Organized crime king Lucky Luciano wrote in his memoir, however, that Siegel once owned an interest in the Hialeah race track and viewed the flamingos who populated nearby as an omen. "There was no doubt in Meyer’s mind," Luciano recalled in his memoir, "that Bugsy had skimmed this dough from his building budget, and he was sure that Siegel was preparing to skip as well as skim, in case the roof was gonna fall in on him." Luciano and the other mob leaders in Cuba asked Lansky what to do. Torn because of long ties to Siegel, whom he considered like a brother, Lansky nevertheless agreed that someone stealing from his friends had to go — at first. Lansky persuaded the others to wait for the Flamingo's casino opening: if it was a success, Siegel could be persuaded in other ways to repay. Luciano persuaded the others to agree.fact|date=August 2007

The Flamingo re-opened in March despite the hotel not being complete, and this time, the results proved different. By May, the resort reported a $250,000 profit, allowing Lansky to point out that Siegel was right about Las Vegas, after all. But it wasn't quite enough to save Siegel. On June 20, 1947, relaxing in the Hollywood bungalow he shared with Virginia Hill, who was away at the time, Siegel was shot to death. No one was ever charged with the murder, and the crime remains unsolved.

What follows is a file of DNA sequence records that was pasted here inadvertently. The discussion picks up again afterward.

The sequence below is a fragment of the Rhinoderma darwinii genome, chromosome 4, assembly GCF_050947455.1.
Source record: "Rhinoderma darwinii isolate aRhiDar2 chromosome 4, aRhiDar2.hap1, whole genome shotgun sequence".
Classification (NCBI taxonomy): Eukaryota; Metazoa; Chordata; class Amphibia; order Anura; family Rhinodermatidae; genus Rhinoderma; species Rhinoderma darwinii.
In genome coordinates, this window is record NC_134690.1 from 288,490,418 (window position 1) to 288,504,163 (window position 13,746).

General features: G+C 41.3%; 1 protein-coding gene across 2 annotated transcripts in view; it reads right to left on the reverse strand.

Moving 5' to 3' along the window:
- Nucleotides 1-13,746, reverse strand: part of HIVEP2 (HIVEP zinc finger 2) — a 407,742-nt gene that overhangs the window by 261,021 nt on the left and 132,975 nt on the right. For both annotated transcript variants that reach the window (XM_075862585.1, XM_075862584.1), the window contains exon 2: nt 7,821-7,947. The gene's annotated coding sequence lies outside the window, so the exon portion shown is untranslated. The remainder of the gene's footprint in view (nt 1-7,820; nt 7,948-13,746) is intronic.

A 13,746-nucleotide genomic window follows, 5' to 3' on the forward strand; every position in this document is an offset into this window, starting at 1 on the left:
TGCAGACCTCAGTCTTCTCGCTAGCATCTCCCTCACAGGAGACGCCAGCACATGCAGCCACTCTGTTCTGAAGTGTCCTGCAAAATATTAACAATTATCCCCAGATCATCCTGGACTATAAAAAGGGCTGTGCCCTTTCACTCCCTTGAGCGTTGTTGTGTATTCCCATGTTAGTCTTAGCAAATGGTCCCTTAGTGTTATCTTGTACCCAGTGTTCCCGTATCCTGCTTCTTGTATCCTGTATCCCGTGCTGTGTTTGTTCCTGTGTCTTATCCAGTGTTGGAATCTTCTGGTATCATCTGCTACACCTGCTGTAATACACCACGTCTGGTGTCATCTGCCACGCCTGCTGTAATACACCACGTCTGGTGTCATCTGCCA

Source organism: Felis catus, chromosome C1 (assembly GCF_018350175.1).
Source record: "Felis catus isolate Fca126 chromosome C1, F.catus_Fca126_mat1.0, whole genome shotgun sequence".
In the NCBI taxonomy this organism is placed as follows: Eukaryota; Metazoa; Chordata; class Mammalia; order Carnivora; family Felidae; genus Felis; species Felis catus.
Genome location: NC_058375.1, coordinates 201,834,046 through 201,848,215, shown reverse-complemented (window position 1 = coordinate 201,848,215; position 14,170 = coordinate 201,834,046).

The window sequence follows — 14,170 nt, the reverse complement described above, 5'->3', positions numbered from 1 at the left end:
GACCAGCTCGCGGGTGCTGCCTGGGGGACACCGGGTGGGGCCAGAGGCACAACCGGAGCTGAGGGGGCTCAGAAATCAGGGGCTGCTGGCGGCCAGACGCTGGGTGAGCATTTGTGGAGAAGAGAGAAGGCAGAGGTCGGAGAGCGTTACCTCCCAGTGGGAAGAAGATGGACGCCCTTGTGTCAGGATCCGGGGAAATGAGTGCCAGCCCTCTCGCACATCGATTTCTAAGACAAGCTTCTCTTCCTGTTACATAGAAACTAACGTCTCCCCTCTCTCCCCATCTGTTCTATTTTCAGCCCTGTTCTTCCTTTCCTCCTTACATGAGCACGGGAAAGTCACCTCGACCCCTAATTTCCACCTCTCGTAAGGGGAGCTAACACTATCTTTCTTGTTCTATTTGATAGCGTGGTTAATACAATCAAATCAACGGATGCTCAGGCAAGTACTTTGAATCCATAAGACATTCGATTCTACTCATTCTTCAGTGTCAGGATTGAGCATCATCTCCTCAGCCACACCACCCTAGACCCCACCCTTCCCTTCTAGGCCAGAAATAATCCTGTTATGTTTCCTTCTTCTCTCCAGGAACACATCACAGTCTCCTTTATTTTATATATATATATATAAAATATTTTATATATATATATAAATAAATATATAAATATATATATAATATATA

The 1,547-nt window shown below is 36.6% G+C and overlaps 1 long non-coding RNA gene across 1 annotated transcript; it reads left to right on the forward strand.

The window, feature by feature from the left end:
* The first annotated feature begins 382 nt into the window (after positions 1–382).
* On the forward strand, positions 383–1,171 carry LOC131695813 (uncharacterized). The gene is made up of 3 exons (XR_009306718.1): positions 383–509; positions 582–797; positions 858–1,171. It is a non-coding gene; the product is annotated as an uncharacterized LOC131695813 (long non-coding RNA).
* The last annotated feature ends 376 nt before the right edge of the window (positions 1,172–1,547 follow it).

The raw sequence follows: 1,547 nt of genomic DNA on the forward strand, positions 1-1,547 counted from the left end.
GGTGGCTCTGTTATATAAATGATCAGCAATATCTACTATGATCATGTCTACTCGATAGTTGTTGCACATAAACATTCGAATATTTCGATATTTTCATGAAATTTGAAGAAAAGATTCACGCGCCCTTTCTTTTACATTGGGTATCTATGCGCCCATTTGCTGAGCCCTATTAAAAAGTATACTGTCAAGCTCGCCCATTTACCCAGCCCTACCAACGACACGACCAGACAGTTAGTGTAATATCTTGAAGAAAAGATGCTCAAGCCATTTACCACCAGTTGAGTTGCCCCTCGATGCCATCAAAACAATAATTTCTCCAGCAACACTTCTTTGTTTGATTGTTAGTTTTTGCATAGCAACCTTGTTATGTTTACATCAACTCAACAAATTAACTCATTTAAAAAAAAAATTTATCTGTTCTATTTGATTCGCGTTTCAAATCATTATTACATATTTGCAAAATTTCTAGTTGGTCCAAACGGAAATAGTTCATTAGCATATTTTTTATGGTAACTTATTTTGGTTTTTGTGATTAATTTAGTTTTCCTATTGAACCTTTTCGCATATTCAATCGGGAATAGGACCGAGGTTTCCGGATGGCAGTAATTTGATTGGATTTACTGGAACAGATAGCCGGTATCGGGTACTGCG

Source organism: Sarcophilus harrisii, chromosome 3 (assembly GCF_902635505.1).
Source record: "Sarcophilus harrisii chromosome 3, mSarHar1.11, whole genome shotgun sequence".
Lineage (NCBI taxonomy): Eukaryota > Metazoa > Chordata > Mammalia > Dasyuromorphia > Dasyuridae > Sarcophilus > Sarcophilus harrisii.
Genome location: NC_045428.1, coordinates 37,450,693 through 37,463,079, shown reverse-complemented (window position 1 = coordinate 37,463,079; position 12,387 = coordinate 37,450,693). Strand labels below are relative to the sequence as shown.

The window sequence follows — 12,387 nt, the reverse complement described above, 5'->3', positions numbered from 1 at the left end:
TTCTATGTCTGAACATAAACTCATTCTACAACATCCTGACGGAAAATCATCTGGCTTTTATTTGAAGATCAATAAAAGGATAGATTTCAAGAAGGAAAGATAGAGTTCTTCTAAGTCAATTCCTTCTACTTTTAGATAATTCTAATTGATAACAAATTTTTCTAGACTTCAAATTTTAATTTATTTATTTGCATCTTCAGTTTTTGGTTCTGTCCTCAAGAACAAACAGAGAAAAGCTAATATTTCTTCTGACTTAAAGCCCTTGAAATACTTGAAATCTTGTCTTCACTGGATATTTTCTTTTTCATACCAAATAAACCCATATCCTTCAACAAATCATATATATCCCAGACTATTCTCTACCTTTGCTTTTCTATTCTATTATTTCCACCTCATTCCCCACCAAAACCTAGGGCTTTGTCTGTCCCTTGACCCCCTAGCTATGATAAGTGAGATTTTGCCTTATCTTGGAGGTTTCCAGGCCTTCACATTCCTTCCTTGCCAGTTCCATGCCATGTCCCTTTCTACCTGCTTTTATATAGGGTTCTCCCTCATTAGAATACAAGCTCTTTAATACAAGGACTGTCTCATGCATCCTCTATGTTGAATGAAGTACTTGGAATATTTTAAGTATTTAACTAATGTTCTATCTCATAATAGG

Nevada Project Corporation investors

There were twenty-two original investors in the Nevada Project Corporation. Below is a partial list of key shareholders. It is not known exactly how many were part of the eastern syndicate. This list does not include those later investors who bought stock from Siegel when he was attempting to raise additional funding. [harvnb|Wilkerson|2000|p=137]

* Hyman Abrahams
* Willie Alderman
* Davie Berman
* Gus Greenbaum
* Meyer Lansky
* Louis Pokross
* Morris Rosen
* N. Joseph Ross
* G. Harry Rothberg
* Samuel Rothberg
* Moe Sedway
* Benjamin Siegel
* Charles L. Straus
* Billy Wilkerson

Life After Bugsy

Casino management changed the hotel name to "The Fabulous Flamingo" on March 1, 1947, and in time the Flamingo presented lavish shows and accommodations for its time, becoming well known for comfortable, air conditioned rooms, gardens, and swimming pools. Often credited for popularizing the "complete experience" as opposed to merely gambling, the Flamingo staff became known for wearing tuxedos on the job, and in 1950 the resort's Champagne Tower opened.fact|date=August 2007